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Environ Toxicol Chem. 2003 Jun;22(6):1238-43.

Incomplete degradation of polycyclic aromatic hydrocarbons in soil inoculated with wood-rotting fungi and their effect on the indigenous soil bacteria.

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Department of Biotechnology, Center for Chemistry and Chemical Engineering, Lund University, PO. Box 124, SE-221 00 Lund, Sweden.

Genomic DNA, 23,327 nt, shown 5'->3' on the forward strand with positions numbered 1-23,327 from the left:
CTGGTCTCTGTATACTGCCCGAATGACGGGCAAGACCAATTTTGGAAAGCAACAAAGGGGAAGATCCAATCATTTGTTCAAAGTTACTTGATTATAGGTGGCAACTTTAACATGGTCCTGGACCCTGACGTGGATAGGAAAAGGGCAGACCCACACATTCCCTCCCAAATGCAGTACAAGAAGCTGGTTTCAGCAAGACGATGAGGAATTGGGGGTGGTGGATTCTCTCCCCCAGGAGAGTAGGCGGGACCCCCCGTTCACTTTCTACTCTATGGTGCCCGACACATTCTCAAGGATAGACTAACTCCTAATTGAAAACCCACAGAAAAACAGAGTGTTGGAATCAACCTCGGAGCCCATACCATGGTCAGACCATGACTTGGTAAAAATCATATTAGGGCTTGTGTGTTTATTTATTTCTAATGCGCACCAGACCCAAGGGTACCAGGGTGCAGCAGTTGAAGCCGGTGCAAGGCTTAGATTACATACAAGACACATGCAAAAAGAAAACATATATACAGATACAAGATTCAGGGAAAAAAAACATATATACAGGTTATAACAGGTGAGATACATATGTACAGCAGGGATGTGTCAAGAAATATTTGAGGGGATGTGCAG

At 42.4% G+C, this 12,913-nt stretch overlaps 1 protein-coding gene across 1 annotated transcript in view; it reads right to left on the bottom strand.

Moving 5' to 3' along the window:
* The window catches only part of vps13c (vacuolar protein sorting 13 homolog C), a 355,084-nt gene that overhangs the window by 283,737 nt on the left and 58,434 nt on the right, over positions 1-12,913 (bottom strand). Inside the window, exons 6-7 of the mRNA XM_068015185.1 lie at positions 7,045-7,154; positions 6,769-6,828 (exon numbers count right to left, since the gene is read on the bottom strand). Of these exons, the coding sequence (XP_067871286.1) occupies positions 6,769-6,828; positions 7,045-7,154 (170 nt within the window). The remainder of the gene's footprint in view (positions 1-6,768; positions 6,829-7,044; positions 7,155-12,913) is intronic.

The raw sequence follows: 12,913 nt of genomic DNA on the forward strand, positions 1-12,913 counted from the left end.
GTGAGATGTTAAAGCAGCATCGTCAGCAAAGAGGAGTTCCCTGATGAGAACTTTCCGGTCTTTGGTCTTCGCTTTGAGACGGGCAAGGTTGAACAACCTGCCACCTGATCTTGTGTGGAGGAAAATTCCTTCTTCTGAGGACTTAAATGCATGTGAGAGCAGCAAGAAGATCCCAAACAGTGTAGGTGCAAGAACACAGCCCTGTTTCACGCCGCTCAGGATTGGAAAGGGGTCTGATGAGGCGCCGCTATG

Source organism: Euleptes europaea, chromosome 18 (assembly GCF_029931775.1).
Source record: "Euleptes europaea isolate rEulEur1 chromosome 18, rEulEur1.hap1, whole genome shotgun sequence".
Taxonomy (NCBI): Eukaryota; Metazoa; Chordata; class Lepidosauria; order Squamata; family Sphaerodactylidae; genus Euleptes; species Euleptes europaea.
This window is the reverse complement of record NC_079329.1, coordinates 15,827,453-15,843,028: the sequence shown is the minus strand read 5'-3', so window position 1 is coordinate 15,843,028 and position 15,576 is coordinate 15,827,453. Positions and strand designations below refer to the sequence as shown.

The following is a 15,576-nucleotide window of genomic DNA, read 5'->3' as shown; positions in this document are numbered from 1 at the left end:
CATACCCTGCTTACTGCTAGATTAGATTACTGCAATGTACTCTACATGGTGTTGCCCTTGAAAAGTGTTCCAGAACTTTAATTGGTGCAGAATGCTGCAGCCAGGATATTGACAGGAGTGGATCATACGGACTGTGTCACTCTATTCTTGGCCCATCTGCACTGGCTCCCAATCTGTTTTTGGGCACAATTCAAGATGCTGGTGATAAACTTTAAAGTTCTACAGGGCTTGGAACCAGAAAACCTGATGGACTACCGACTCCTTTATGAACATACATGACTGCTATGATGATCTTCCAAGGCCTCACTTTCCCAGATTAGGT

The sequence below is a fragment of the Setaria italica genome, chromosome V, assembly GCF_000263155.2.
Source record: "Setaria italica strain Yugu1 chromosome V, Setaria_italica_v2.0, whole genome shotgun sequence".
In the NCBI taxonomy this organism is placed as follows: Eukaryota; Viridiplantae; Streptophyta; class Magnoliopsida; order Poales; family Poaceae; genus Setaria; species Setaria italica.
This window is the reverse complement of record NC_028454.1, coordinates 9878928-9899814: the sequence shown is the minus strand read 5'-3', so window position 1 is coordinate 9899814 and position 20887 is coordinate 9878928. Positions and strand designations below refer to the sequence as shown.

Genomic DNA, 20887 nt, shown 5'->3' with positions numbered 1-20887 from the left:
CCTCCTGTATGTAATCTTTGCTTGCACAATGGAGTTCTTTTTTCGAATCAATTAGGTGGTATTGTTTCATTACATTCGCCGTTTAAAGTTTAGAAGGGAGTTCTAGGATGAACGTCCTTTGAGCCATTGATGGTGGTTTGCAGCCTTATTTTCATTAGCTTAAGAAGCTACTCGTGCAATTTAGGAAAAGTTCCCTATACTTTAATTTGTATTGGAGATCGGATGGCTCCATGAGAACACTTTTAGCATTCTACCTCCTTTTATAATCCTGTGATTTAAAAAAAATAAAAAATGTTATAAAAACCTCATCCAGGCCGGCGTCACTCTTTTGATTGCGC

Soil artificially contaminated with fluorene, phenanthrene, pyrene, and benz[a]anthracene was inoculated with the wood-rotting fungi Plrurotus ostreatus and Antrodia vaillantii. During 12 weeks of incubation, polycyclic aromatic hydrocarbon (PAH) degradation and the formation of persistent degradation products were monitored by chemical analysis. In addition, the effect on the indigenous soil bacteria was studied by plate count techniques and by measuring the concentration of bacteria-specific phospholipid fatty acids (PLFAs). In both soils inoculated with fungi, the PAH degradation was enhanced compared to the control soil without fungi. The white-rot fungus P. ostreatus accelerated the degradation rate radically the first weeks, while the effect of the brown-rot fungus was more pronounced at later stages during the 12-week study. In a soil with no amendments, the final degradation result was similar to that in the soil with added fungi, although the degradation pattern for the individual PAHs was different. Furthermore, the degradation by P. ostreatus was accompanied by an accumulation of PAH metabolites, that is, 9-fluorenone, benz[a]anthracene-7,12-dione, and two compounds identified as 4-hydroxy-9-fluorenone and 4-oxapyrene-5-one, that was not seen in the other soils. The inoculation with the white-rot fungus also had a large negative effect on the indigenous soil bacteria. This could be an important drawback of using the white-rot fungus P. ostreatus in soil bioremediation since a sequential fungal-bacterial degradation probably is needed for a complete degradation of PAHs in soil. In the soil inoculated with A. vaillantii, on the other hand, no metabolites accumulated, and no negative effects were observed on the indigenous microorganisms.

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